With the glass supported the sealer was reapplied and we then got the frame in behind the glass to support it and securely screwed in place.
A messy awkward job but will let the sealer set for a few days before cleaning up the excess.
Also took the opportunity to seal round the new front screen rubber which did not sit as well as I would have liked and is slightly shorter that the seal BODA does for these cars. Not worth changing now as will have to come out if the car is ever painted. It wont leak but until cleaned up round the edges looks a bit messy. Not as bad as the carpets though which first saw service in OAE954 when it was sent to Craven and Hedrick in New York in 1951.
This car cosmetically is not going to win any shows but it is developing a character of salvage, make do and mend, I think a lot of fun like a pair of favourite slippers.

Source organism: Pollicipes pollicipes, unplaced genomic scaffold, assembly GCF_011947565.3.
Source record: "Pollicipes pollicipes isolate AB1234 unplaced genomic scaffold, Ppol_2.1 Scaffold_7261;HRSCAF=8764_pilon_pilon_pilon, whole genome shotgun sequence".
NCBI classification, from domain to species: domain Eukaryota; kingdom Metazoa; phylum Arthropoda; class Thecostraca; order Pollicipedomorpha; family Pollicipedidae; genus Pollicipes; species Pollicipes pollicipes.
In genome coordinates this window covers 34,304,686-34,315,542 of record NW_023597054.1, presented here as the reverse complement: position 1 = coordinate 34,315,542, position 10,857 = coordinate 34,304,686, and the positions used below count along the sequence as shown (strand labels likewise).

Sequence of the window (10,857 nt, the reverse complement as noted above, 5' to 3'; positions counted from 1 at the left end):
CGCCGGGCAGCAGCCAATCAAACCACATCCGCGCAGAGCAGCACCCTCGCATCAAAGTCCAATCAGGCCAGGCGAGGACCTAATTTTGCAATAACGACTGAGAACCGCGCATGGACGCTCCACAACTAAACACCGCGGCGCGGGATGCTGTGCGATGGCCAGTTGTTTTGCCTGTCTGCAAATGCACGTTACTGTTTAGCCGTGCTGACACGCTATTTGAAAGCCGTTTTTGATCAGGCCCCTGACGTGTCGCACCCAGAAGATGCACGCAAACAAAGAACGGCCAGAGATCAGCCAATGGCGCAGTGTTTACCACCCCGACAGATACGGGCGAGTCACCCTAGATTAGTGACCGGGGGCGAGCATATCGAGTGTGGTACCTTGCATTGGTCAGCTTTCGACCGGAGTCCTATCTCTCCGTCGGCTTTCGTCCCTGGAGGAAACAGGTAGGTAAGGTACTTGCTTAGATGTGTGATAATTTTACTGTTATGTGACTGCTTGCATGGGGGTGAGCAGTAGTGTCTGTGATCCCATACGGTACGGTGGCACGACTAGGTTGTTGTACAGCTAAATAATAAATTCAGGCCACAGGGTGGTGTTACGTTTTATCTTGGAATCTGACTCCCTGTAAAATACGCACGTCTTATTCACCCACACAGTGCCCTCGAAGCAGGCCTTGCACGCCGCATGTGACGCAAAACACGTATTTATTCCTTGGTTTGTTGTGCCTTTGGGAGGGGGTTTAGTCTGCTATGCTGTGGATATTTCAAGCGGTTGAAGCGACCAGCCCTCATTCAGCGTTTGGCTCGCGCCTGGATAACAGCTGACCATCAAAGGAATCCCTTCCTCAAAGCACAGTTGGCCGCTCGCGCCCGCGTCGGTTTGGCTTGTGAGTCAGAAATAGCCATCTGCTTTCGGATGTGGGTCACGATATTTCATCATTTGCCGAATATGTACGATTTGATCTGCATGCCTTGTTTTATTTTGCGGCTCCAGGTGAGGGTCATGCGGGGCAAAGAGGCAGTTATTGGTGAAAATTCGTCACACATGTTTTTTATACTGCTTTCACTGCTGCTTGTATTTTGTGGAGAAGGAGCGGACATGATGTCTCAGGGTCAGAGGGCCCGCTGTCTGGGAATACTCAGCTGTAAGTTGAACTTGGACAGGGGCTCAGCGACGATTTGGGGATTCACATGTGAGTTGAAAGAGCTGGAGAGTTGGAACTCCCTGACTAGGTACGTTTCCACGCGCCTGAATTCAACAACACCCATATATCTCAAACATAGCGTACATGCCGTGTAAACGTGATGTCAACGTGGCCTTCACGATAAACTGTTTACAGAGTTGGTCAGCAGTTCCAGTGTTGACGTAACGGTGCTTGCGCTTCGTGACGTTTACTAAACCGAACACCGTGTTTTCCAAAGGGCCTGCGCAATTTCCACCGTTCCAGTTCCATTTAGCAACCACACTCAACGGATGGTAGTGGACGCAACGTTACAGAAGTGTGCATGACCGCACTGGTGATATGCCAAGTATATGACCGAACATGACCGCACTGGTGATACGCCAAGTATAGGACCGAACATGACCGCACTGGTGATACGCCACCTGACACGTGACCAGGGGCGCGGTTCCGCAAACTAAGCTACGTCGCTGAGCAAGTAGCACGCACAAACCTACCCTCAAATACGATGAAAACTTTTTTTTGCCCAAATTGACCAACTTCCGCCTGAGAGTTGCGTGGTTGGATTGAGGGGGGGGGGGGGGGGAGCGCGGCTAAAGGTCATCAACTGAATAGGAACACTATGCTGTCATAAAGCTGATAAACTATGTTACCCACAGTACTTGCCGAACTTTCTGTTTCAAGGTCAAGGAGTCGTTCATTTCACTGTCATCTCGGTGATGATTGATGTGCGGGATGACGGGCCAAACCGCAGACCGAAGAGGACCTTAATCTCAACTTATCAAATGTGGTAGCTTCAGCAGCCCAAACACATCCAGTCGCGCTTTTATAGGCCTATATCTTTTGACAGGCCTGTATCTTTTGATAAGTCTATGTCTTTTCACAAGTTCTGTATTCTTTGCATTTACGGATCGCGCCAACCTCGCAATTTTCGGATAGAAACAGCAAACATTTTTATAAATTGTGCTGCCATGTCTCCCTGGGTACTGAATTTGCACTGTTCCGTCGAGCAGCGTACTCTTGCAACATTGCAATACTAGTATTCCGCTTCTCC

Last edited by Geoff Kingston; 31-08-20 at 10:17 PM.
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Old 04-09-20, 09:25 PM
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Geoff, you mention using a flexible sealer - which one?

Thanks

Mike
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Old 06-09-20, 04:24 PM
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Mike,
On the recommendation of my local car body repair garage I used 3M 08509 Windscreen Sealer, this is a mastic sealer that remains flexible, seems to stick to anything and makes an awful mess!, easily cleaned off with white spirit.
It seems to have done a good job and will allow future removal of the glass if need be, exposed to the air the outer surface skinned over but still feels a bit tacky.
We also put it under the new front screen rubber which seemed a bit too soft, not quite as deep as the one boda supply and did not sit as flush as I would have liked on one corner. The sealer filled the gap but any pressure in the corner would force a bit out so I over sealed that area with Granvilles Black Silicone Sealer which drys to a non tacky finish.
If I change the front screen rubber at a later date for the BODA supplied one I will use the 3M sealer under that as well.
Geoff.

Last edited by Geoff Kingston; 06-09-20 at 04:51 PM.